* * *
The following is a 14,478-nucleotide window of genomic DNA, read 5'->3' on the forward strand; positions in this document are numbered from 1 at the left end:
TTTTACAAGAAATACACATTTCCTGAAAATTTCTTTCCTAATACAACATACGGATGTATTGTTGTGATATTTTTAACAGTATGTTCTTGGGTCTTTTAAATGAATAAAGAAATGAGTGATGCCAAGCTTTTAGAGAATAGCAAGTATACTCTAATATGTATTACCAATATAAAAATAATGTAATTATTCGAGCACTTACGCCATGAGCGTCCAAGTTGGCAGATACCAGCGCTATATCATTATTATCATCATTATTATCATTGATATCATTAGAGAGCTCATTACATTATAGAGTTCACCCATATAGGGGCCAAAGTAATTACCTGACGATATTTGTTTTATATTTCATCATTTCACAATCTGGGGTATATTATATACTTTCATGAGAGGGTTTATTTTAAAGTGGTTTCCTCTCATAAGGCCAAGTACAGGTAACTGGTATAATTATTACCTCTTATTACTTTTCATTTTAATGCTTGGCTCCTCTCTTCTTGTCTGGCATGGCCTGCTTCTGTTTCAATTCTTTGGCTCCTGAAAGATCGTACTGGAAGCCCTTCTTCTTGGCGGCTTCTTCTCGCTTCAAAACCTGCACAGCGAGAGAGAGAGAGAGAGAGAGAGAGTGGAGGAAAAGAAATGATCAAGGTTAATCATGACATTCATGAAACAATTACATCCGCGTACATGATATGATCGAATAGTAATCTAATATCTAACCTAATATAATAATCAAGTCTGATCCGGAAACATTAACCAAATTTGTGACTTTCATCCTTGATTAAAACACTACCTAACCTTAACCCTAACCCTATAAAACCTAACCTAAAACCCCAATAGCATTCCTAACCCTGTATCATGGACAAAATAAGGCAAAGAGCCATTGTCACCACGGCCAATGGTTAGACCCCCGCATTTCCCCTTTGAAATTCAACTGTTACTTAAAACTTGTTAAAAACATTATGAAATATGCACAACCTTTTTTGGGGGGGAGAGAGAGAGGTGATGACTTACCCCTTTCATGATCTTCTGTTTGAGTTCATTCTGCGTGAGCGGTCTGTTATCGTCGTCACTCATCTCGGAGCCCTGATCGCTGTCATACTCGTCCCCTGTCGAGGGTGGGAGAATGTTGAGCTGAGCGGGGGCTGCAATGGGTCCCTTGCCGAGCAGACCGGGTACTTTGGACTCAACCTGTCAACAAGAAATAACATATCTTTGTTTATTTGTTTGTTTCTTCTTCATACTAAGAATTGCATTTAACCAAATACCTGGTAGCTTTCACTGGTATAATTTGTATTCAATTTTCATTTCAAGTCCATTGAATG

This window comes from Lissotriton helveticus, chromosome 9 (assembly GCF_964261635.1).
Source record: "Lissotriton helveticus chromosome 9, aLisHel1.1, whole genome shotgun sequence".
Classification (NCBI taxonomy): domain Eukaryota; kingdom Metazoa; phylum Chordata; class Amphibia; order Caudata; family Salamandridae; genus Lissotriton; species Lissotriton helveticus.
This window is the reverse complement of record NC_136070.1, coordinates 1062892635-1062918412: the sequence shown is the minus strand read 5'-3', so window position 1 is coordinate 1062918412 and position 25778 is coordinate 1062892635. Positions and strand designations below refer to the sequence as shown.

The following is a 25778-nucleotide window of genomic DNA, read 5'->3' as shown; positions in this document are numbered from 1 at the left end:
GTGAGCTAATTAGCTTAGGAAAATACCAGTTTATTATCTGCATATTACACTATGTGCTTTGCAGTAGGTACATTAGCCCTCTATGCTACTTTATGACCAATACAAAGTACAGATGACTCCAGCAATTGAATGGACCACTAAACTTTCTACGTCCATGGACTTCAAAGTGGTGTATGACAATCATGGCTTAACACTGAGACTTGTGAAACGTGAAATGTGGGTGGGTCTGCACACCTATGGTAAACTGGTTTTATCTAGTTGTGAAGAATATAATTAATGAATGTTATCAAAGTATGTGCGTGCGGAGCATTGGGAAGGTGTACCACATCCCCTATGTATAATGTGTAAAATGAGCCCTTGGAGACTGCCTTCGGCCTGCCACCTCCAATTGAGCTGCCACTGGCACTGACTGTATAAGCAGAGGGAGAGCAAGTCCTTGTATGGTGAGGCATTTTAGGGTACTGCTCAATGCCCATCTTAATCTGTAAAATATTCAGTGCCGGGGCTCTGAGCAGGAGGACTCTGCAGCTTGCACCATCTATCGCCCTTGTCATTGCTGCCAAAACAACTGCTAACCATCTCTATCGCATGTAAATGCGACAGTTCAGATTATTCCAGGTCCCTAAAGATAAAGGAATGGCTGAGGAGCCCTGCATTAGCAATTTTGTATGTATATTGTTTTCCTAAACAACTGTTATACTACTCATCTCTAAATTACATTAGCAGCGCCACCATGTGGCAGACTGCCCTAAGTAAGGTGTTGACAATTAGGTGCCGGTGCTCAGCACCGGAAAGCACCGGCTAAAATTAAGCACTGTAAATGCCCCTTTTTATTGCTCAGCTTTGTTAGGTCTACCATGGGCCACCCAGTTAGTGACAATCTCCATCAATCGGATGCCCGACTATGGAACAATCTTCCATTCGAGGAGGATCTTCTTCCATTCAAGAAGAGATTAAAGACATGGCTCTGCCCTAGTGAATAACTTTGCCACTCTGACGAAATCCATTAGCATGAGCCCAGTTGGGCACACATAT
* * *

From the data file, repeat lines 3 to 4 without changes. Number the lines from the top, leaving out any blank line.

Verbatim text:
This window comes from Lissotriton helveticus, chromosome 9 (assembly GCF_964261635.1).
Source record: "Lissotriton helveticus chromosome 9, aLisHel1.1, whole genome shotgun sequence".